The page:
- 12 iPhones Apps That Will Make You a Networking Star
- 10 Careers Robots Are Taking From You
- Big Data Gold Isn't Always Where You Would Expect It
- 6 Tips to Build Your Social Media Strategy
InfoWorld - Secure card maker HID is objecting to a demonstration of a hacking tool at this week's Black Hat Federal security conference in Washington, D.C. that could make it easy to clone a wide range of so-called "proximity" door access cards.
HID has sent a letter to IOActive, a security consulting firm, accusing Chris Paget, IOActive's director of research and development, of possible patent infringement over a planned presentation, "RFID for beginners," on Wednesday, a move that could lead to legal action should the talk go forward, according to Jeff Moss, founder and director of Black Hat.
IOActive will hold a press conference Tuesday at 9:00AM to discuss the issue, according to Joshua Pennell, IOActive's CEO told InfoWorld.
Paget's talk will address widespread security issues with the implementation of RFID in proximity cards that are sold by HID and other companies and that are widely used for building access. His RFID cloner was on display at the recent RSA Security Conference in San Francisco, where he demonstrated for InfoWorld how the device could be used to steal access codes from HID brand proximity cards, store them, then use the stolen codes to fool a HID card reader.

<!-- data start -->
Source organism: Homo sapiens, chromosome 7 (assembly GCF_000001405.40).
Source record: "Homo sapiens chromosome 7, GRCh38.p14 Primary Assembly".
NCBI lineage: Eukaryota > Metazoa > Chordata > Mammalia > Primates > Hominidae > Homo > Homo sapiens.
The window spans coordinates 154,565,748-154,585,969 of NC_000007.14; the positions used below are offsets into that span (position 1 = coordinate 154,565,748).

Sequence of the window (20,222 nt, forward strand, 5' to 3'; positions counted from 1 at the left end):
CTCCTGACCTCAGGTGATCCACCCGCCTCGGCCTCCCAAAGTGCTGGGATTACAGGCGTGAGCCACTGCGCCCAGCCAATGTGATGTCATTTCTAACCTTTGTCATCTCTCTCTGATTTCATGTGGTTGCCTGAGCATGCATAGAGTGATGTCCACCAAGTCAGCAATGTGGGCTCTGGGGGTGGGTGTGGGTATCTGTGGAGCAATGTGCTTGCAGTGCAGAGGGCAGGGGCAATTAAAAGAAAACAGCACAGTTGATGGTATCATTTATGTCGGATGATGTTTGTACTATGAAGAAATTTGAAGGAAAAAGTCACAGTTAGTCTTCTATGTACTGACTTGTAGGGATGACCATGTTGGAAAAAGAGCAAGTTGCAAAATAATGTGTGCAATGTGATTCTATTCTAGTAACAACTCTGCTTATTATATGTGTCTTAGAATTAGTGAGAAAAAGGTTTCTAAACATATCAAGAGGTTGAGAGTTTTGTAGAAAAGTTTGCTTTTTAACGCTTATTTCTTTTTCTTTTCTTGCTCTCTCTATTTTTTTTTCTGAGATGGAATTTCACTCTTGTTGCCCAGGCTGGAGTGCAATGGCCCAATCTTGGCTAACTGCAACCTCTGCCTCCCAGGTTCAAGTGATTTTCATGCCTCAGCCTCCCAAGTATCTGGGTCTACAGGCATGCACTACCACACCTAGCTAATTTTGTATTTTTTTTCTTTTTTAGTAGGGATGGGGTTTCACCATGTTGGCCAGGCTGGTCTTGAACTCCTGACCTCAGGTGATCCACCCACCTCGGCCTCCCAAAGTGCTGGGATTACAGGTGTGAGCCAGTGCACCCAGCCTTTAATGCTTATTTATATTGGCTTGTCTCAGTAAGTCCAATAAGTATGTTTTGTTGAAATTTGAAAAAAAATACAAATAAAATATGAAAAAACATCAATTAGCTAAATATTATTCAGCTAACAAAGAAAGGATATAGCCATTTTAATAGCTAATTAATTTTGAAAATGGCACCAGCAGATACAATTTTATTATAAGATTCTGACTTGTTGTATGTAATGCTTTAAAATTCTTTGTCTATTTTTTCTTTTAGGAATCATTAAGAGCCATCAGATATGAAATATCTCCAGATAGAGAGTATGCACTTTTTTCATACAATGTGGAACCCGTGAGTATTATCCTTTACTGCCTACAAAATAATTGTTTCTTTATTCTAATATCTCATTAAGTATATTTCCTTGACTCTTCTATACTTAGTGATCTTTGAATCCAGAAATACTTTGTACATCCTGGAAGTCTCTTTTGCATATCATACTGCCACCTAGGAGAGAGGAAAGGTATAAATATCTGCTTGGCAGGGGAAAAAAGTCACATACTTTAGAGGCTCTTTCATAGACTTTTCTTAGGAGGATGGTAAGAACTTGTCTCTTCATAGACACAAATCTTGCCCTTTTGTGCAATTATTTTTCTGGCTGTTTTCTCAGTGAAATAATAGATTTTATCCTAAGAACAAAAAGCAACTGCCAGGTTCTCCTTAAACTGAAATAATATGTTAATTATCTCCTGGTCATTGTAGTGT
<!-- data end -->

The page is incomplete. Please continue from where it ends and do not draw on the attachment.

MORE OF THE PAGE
Paget's presentation at Black Hat Federal will go deeper, providing schematics and source code that attendees could use to create their own cloning device, and discussing vulnerable implementations of RFID technology in a wide variety of devices, Paget told InfoWorld at RSA earlier this month.
"Hopefully I'll be able to give people some information about RFID and get some pressure on vendors to fix these lousy RFID implementations," Paget said. "As it stands, I can walk up to someone on the street or maybe stand next to them in an elevator, grab their card ID and get into the building," he said.
So far, Black Hat organizers have not been contacted or asked to cancel Paget's presentation, but lawyers representing Black Hat, which was purchased by CMP, are ready should that happen, Moss said.
"We're prepared for the worst," Moss said.
The incident between HID and IOActive recalls a 2005 imbroglio between researcher Michael Lynn and Cisco Systems over a presentation of a flaw in Cisco's IOS at a Black Hat event in Las Vegas.
In that incident, Cisco attorneys demanded that Lynn's presentation be torn out of the printed conference proceedings and that Lynn be blocked from giving his talk. Lynn ultimately resigned his position at Internet Security Systems (ISS) and gave the talk anyway, spawning lawsuits and even an FBI investigation of him.
Lynn now works as a researcher at Cisco competitor, Juniper Networks.
Whereas Lynn's hack of IOS was considered novel, however, the IOActive demonstration of RFID vulnerabilities is largely a rehash of known issues, intended more as an introduction, Moss said.
"They've known about this for years and years," Moss said.
Kathleen Carroll, a spokeswoman for HID's Government Relations group acknowledged that a letter was sent to IOActive but that it did not mention patent infringement. She said that the company has long been aware that its proximity cards are vulnerable to hacking but does not believe that the cards are as vulnerable as Paget suggests.